Whether you are a seafaring sort or not, it’s fairly intuitive to expect that a peaceful, sparkling, blue ocean is much more navigable than one roiled by rolling tides, scary sea vermin and dangerous storms.
This relatable parable constitutes the foundation of “Blue Ocean Shift: Beyond Competing - Proven Steps to Inspire Confidence and Seize New Growth,” a book by W. Chan Kim & Renée Mauborgne which provides a series of waypoints by which to guide businesses into calmer seas.
I recently successfully led a client through the Blue Ocean Shift process prescribed by Kim and Mauborgne, and realized how well the lessons align with similar ones espoused in “The Growth Gears,” a book authored by my Chief Outsiders colleagues Art Saxby and Pete Hayes. “The Growth Gears” does a terrific job of building a process around how to go from random acts of marketing, to a purpose-based method of marketing an organization, by following three pillars—Insights, Strategy and Execution.
Similarly, Blue Ocean Shift encourages the same type of deep, strategic, corporate soul-seeking—using the same three waypoints by which to sail to success.
Executing a strategic growth process is not an overnight task. It requires a commitment to touching upon the three aforementioned pillars, as well as a true commitment to flexibility – something Kim and Mauborgne call “organization strategy trumps structure.”
Over the course of the three blogs, I will take you through the process I use to help sail enterprises into calm waters. You will find that both books mentioned here offer a complement of effective tools and processes that will help you to challenge the status quo, and put your organization on the path to growth.
Let’s dive in by talking about Growth Gear No. 1 – INSIGHTS. Below are five actions I take when leading clients from a red ocean to a blue ocean:
1. Voice of Employee (VoE): When I start engagements, I lead workshops with the key stakeholders of the organization to understand their collective superpower – the “why.” Aligning everyone around the same purpose is paramount to delivering great client service, great value-based products, and great strategic results. The “why” can help drive the value proposition, brand promise and key messaging as a rallying cry for internal and external customers. I also believe surveying and interviewing this group paints a focused picture of the current state of the organization.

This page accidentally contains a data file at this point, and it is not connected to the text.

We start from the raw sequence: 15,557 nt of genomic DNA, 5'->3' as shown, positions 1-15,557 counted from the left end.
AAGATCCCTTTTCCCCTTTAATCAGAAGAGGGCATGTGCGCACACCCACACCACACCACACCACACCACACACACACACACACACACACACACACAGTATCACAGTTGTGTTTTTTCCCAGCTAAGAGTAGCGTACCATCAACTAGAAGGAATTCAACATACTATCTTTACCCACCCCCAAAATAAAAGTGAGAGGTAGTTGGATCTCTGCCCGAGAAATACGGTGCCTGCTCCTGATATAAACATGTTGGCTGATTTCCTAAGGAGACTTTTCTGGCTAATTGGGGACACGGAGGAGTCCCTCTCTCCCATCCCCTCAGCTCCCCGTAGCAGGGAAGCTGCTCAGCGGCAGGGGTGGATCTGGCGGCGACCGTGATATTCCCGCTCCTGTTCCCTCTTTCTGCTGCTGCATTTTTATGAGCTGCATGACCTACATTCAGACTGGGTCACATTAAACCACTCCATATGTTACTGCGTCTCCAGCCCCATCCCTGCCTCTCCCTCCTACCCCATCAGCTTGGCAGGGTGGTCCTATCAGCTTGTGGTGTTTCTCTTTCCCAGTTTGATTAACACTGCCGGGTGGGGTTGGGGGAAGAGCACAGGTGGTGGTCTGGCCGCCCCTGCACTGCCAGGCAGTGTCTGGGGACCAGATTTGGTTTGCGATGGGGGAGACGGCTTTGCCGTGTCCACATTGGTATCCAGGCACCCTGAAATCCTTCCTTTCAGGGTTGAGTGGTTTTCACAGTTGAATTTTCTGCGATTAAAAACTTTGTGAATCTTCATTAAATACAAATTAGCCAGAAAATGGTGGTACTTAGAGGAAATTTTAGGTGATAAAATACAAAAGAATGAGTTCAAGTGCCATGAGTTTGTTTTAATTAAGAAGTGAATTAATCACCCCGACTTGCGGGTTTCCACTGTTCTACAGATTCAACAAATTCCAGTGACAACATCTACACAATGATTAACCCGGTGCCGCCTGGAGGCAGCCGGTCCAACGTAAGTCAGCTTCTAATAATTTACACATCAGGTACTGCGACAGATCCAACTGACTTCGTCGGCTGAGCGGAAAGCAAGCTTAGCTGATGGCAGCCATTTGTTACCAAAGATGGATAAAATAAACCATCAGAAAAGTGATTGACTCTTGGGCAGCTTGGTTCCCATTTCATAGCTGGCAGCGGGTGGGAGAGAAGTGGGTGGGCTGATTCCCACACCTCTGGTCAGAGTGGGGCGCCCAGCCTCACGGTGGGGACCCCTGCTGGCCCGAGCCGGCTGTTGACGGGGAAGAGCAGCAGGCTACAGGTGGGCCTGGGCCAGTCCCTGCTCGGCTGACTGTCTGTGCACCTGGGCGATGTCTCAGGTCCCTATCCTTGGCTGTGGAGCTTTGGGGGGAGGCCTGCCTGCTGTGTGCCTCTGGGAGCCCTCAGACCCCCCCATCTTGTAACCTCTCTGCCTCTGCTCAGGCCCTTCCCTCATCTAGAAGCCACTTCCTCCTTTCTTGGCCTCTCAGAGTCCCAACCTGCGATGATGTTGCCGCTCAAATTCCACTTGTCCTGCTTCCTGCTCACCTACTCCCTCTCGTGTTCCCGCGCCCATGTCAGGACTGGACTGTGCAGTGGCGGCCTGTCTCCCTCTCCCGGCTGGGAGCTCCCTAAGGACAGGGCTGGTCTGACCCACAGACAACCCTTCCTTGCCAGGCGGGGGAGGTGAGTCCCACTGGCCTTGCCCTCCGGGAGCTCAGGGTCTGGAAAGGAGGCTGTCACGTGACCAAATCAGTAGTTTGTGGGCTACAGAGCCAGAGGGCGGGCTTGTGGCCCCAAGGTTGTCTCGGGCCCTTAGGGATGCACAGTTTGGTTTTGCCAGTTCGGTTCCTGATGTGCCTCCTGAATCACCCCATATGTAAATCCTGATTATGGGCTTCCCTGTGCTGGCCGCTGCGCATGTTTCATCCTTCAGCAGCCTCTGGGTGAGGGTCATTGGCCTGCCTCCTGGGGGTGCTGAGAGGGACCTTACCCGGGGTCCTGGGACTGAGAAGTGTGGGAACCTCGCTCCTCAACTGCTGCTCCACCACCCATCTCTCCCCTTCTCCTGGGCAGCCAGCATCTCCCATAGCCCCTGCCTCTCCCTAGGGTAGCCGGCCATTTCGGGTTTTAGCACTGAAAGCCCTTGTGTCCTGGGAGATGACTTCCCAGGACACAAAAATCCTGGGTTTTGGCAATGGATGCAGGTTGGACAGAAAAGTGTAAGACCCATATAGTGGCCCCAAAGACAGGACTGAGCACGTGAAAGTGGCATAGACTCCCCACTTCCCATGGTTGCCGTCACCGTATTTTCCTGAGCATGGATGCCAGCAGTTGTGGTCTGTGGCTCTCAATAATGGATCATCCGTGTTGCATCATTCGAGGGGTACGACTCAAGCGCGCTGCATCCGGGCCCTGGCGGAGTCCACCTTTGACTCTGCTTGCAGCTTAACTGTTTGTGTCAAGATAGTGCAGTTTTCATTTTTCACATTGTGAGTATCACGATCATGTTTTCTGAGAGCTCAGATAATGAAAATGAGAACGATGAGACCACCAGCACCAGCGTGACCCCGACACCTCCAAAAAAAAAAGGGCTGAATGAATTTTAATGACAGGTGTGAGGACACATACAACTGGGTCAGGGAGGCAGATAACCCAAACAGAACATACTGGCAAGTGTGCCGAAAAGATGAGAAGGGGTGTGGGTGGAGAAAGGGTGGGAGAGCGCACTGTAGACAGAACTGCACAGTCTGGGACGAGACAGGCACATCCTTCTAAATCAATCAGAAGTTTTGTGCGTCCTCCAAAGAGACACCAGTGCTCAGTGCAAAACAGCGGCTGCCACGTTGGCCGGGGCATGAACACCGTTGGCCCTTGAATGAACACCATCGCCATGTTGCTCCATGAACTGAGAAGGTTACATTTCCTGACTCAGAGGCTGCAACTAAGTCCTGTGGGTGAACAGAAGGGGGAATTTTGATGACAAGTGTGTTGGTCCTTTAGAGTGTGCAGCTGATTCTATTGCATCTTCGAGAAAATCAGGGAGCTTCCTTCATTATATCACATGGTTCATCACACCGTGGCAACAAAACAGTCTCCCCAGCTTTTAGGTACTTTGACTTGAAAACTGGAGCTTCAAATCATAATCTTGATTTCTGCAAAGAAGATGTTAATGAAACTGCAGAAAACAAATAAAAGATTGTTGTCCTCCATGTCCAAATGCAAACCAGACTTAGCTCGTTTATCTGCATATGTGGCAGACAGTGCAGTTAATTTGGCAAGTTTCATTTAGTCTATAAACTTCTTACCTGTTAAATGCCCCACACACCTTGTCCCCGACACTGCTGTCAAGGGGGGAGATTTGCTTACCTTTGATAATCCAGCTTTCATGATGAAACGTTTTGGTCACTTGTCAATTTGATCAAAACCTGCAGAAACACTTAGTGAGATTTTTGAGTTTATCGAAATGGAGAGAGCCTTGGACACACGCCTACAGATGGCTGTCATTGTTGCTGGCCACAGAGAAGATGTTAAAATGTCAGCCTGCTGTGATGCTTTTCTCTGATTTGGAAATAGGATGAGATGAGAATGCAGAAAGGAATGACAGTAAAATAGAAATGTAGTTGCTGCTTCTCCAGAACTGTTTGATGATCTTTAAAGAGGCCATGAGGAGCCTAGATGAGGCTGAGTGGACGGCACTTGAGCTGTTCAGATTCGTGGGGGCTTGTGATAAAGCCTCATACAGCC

2. Voice of Customer (VoC): Reaching out to current and past clients through surveys and phone interviews is key to gaining further insights into the value your company offers, and how it is perceived. It also is a great way to check your internal “group think.” During this exercise, it is worth becoming reacclimated with your clients’ pain points, as well as what alternatives they have pursued to mitigate their reliance on your products or services. In “Blue Ocean Shift,” Kim and Mauborgne encourage using a Buyer Utility Map to assist teams in getting a snapshot of industry forces that may be affecting the appeal for your products, and similar offerings in your industry. This tool is a great way to uncover opportunities the industry has not considered, while helping to identify likely buyers from disinterested “tire-kickers” in your legacy database.
3. Competitive Strategy Canvas: This is a one-page Blue Ocean Shift visual map that will help you identify where you and your competitors are expending the most resources in the bid for customers. By completing this map, you will quickly identify what is making your industry a “red ocean” of competition. By developing the key competitive factors from a buyer’s point of view, you’ll find this map will come alive. Armed with this data, you can then rank your company against its competitive interests using a 5-point Likert-type scale. Ultimately, you will want to focus on how to manage against your two most dominant rivals or industry, as identified by this map.
4. Competitive Online Research: There are so many ways to get insight to what your competitors and the industry are doing by doing simple research on-line. Below are a few things I do to get insight:
5. “Walk the Room”: It’s critical for the senior leadership team to “get out” into the universe of consumers, and walk in their shoes. Find ways to walk through your business as a customer would – experiencing the entirety of the buying journey. Gather insights on what it takes to deliver a great client experience. Additionally, make yourself a fixture in professional associations and industry events to get a first-hand understanding of what trends are coming your way. Finally, schedule time to visit with key clients – perhaps a tour of their work site, lunch meeting, or some other casual setting. Clients will be much more candid in person than on the phone.
If you are going to be the master of all you survey, it’s hard to do it from the throne. You need to get out and get involved.
Once you complete these five steps, you will have a much more insightful understanding of your company, how it’s perceived, and its role in the marketplace moving towards a blue ocean. Ready for the next step? Stay tuned for our next blog, which will focus on the Strategy Growth Gear.